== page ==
Friday, July 17, 2009

Dr. Boring: A Discourse on Language

Here begins the newest, most amazing musing from The Loudest Fan. Bow appropriately:

Dr. Boring here!

Recently, I have become enamored with the intricacies and miracles inherent within the modern English language, especially in regards to modern colloquialisms. In order to demonstrate this fascination, I have selected one amazing phrase that never ceases to amaze me: "Head on over."

Alright. My thesis here is that this is the most inherently understood colloquialism that is also absolutely impossible to understand on any semantic level.

To begin, I need to point out that this phrase is clearly understood by virtually everyone who can rightfully claim fluency in English in this day and age. The words, "Head on over," communicate nothing other than a command for one to immediately travel to a specific location. No other interpretation is afforded, period.

Now, we must look at this phrase from a new perspective in order to fully appreciate its mind-blowing complexities. The perspective necessary here is one of complete ignorance of any and all colloquialisms, which views the English language purely by the strict semantics that govern it.

Let's start with the first word, "head." Already, we are hit by a huge dose of ambiguity. "Head" not only means two entirely unrelated things, but each falls into one of the two most important parts of speech: noun and verb. As the top of something, or as the brain-housing part of the body, "head" operates as a noun. As traveling from one place to another, "head" operates as a verb. The only way to know which this "head" could be is to infer from the context.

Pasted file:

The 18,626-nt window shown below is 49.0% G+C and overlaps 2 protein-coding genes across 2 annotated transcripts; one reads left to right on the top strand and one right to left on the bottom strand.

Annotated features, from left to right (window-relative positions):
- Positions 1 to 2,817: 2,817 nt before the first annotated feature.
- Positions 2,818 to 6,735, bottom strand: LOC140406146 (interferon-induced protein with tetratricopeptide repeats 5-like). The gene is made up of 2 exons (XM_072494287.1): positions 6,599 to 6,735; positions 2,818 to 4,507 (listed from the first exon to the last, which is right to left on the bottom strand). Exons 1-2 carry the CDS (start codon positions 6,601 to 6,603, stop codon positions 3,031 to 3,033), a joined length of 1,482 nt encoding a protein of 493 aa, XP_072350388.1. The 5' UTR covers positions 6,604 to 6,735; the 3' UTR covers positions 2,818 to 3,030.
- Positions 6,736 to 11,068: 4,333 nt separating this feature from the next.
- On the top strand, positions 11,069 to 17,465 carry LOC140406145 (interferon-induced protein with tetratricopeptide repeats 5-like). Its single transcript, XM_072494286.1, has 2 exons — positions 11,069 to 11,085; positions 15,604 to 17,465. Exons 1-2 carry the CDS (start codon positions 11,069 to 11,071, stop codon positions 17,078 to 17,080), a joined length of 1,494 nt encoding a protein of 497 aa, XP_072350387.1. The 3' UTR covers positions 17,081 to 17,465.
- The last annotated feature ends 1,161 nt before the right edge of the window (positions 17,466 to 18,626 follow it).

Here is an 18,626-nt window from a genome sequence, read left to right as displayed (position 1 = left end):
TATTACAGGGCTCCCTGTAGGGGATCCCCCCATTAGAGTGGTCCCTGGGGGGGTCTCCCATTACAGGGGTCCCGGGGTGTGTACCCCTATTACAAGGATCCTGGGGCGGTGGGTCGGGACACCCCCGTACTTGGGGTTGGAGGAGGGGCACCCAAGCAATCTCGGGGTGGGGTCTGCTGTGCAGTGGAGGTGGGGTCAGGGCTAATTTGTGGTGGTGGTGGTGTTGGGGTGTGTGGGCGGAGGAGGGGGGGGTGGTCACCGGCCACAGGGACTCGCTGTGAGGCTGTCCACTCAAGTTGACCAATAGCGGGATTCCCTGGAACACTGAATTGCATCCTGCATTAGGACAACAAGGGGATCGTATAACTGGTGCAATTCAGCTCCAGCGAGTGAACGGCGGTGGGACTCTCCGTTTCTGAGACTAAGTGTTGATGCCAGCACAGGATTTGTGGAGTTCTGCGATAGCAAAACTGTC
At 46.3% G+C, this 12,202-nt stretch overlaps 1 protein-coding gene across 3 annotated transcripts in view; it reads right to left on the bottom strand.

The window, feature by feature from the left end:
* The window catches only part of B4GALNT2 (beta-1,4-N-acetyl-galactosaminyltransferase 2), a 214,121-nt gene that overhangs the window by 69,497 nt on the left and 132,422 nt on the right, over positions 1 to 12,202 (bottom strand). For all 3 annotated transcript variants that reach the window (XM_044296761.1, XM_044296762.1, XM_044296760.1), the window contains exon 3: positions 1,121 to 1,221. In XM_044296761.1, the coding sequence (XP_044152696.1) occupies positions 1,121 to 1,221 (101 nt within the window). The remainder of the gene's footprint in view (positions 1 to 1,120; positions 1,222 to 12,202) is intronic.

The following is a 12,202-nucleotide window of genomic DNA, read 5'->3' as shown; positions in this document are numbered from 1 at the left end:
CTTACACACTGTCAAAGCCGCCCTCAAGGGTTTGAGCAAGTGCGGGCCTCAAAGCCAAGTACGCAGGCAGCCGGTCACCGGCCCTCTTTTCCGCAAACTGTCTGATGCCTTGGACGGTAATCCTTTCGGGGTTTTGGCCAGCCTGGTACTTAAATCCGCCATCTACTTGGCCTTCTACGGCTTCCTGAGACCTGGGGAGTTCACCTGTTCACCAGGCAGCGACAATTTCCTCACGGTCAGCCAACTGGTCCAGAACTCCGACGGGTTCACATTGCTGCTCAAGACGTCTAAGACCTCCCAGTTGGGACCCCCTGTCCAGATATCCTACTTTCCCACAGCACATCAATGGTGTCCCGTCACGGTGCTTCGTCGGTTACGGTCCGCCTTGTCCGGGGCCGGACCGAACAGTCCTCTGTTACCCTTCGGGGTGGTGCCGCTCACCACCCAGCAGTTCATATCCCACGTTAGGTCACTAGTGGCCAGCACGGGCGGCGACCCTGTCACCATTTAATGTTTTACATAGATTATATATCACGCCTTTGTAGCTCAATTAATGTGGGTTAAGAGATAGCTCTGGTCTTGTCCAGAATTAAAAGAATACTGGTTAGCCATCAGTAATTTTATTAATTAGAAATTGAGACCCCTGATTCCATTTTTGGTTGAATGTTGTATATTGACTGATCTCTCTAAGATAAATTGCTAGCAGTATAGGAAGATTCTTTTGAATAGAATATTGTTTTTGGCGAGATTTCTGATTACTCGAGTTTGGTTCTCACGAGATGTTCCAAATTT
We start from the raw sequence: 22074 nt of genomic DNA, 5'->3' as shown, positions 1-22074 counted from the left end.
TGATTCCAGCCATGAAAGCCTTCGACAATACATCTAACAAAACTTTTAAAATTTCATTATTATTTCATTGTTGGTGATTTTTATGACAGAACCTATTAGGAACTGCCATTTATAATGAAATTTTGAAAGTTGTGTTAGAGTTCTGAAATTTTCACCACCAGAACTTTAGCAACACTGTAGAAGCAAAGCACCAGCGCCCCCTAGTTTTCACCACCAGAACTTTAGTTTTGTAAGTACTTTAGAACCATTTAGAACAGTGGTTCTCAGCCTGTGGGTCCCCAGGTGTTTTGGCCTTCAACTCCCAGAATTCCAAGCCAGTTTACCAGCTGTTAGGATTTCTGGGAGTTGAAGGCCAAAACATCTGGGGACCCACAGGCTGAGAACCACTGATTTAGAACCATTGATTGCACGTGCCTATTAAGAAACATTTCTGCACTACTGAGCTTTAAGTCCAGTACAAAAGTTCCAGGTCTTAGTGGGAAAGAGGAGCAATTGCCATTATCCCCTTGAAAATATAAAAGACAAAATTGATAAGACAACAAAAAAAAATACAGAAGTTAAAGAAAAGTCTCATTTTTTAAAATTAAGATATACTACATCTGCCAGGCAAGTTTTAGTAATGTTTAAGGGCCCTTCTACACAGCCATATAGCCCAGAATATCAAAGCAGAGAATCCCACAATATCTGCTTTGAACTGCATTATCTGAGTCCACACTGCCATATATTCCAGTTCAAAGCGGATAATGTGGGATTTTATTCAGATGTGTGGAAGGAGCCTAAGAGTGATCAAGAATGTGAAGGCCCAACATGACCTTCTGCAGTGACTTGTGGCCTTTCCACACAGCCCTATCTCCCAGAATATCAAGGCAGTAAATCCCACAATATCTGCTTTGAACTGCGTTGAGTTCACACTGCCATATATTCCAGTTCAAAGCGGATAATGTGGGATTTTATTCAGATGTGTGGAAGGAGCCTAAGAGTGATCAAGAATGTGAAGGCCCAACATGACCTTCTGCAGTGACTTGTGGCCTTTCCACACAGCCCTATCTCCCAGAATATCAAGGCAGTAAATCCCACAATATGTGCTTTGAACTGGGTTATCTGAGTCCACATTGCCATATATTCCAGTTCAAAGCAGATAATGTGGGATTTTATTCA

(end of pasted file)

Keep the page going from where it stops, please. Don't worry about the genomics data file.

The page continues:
This brings us to our next roadblock: no context. None of the rest of the phrase contains either subject or predicate. In fact, the other words are both prepositions, and prepositional phrases can exist freely in either the subject or the predicate. If this was a complete sentence, one could infer the rule of "You (understood)," but this is in no way a complete sentence. For as much as a semantic-driven interpreter is concerned, this sentence is already pure gibberish.

Finally, we are hit by a double-dose of syntactical impossibility. The sentence ends in a preposition, something unforgivable in the rules of grammar. No preposition can exist without an object following it. Not only does the sentence end with this abject failure, but it is preceded by exactly the same offense. The incompleteness, when placed in front of an otherwise complete sentence, is comparable to saying, "He went to a the."

Thus, we have an ambiguous word operating as either subject or predicate (but not both), with two empty prepositions that fail to provide any context to clue in the unfortunately ignorant interpreter.

Somehow, the human mind learns language differently from the logical "from the ground on up" (catch the impossibilities of that one?) approach to learning. Otherwise, a phrase like this could not possibly exist. Instead, we somehow manage to communicate succinctly and definitively to each other after learning through what is essentially an immersive clusterfuck. That, my friends, is nothing short of miraculous.

This is Dr. Boring, reminding you to eat your veggies, and signing out.


Taste the amazing, react here: